Virginia Gov. Ralph Northam on Tuesday addressed a rise in COVID-19 cases across the commonwealth, encouraging signs for a vaccine and last week’s election.
Northam said there were 1,435 new cases of the novel coronavirus detected Monday, continuing a daily trend upward that’s been going on for weeks.
He added that the test positivity rate, which had been down below 5% a few weeks ago, was up to 6.2% — a key indicator of how reliable the other numbers are.
“This virus is alive and well,” Northam said; “it’s very contagious.”
Cases are particularly surging in the southwestern portion of the state, where positivity is up to 9%. Northam didn’t give any specifics about possibly reimposing more safety restrictions, saying only that there are “a lot of things we’re considering,” and that communication of the importance of wearing masks and social distancing — “things that we know work” — is key, especially with colder weather and the possibility of holiday gatherings approaching.
“No region is an island,” Northam said. “We all need to step up our vigilance and our precaution.”
He added, “I’m not saying you can’t celebrate Thanksgiving. But if you’re going to celebrate with people who aren’t in your household, think of ways to do it safely.”
Northam said, however, that recent news about the effectiveness of a possible vaccine from the Pfizer corporation was a bright spot that should give Virginians hope that safety measures are worthwhile: “Nobody’s giving up here. And we can’t give up. … This is a time to be vigilant, to dig in, to be hopeful. There is a vaccine on the way.”
He allowed that a vaccine would not be a “magic bullet,” but as a physician, Northam said, the news of a 90% efficacy rate was “very, very promising. We’re gonna get there, we’re gonna get there together, and we’re gonna get there by following the guidelines.”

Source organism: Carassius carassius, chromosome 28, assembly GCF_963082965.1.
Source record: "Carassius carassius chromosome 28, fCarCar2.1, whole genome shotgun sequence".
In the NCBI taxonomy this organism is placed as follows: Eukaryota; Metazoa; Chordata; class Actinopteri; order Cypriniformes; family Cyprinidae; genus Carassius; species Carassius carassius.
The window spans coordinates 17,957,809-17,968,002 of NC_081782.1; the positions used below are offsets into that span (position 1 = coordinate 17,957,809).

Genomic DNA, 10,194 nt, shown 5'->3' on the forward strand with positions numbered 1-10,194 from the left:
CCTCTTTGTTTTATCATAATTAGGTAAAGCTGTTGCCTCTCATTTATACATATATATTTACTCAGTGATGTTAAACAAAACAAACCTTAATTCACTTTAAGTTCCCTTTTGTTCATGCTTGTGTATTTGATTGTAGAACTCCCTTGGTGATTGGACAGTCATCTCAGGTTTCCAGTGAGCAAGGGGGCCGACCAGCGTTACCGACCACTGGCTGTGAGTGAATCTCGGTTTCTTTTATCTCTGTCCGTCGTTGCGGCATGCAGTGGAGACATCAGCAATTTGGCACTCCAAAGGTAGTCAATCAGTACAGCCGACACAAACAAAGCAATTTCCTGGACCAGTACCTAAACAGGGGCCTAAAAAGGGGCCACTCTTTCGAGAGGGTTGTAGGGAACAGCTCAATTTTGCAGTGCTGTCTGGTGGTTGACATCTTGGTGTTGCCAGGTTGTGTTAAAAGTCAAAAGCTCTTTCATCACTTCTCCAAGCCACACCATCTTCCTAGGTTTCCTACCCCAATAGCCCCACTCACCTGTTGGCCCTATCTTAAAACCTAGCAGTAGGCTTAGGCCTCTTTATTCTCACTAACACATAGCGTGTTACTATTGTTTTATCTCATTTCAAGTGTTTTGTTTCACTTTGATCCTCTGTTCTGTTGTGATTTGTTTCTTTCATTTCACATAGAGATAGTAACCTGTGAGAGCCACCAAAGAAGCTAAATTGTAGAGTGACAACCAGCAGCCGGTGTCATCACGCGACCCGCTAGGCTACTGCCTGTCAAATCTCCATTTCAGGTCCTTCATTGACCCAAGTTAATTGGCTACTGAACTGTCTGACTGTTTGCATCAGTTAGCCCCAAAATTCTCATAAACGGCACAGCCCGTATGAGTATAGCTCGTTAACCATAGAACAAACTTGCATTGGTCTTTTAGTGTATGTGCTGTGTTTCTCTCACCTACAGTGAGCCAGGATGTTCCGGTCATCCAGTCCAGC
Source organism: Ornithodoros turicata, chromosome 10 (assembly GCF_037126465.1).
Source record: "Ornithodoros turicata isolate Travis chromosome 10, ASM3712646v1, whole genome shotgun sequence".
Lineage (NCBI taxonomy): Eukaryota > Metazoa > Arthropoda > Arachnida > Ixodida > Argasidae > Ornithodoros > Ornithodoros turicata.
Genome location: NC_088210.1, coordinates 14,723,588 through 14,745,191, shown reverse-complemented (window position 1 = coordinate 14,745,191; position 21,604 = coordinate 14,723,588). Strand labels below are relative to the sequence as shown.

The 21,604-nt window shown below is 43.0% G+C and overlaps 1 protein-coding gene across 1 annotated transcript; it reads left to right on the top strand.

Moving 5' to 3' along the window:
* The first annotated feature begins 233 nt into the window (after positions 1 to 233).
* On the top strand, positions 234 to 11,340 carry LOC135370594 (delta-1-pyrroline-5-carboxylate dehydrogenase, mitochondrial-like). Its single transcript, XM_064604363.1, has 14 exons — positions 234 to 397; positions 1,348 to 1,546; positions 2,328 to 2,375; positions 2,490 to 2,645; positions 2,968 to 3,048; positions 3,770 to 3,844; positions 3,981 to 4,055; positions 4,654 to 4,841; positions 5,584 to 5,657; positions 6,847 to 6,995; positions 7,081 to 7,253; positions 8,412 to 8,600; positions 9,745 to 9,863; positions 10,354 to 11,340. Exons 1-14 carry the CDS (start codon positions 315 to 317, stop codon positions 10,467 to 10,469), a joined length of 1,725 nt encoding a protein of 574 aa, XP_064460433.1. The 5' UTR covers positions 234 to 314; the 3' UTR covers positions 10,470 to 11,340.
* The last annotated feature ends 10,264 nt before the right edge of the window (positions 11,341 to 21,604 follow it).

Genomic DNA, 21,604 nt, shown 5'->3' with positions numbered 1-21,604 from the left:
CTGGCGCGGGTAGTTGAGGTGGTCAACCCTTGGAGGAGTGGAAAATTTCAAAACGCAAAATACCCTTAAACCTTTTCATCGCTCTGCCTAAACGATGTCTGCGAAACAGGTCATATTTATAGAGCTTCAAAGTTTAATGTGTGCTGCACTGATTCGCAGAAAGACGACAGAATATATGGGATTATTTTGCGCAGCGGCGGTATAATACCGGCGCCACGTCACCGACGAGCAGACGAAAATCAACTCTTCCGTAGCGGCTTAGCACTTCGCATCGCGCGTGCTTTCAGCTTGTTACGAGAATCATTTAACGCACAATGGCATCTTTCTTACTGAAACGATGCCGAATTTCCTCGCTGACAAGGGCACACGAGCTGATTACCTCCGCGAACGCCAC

Health Officer Dr. Norman Oliver was even more optimistic: “We can expect to have a vaccine, from one of the many in play, by the end of the year. And we are ready to get that vaccine and administer it.”
Oliver cautioned, however, that “It’s going to take months to vaccinate millions in the commonwealth,” and it will take longer than that for real immunity to happen, but that his department long ago wrote a “whole of government” plan for administering a vaccine once one is approved.
Northam also announced new contracts with three testing laboratories that would add about 7,000 tests a day to Virginia’s capacity and let health authorities be “more nimble” in responding to outbreaks.
Addressing Virginians directly, Northam said, “You have done an exceptional job” responding to the virus.
“ … By and large, people have listened” to the safety restrictions, “and we can’t stop now,” he said.
Northam said he was glad to hear that former Vice President Joe Biden has been projected to win the presidency, especially after Biden’s first act since the election was called for him Saturday was to announce the formation of a new COVID-19 task force.
Asked what the difference could be between a Biden administration and the outgoing Trump administration, Northam said, “There are a lot of things, and it starts with messaging” about the importance of safety.
“It also includes options … like [using] the Defense Production Act” for supplies, the governor said.
“Other governors and I have been saying for months” that it’s necessary, Northam added.
He said that, even in the middle of a pandemic, there was 73% turnout in Virginia, helped by the fact that about 2.8 million people voted early in person or by mail.
He thanked election officials at state level and every locality, as well as poll workers, “for a smooth and well-run election.”
Localities will certify their results Tuesday; the state certifies the numbers Nov. 16. “This is our system working as it was intended,” Northam said.
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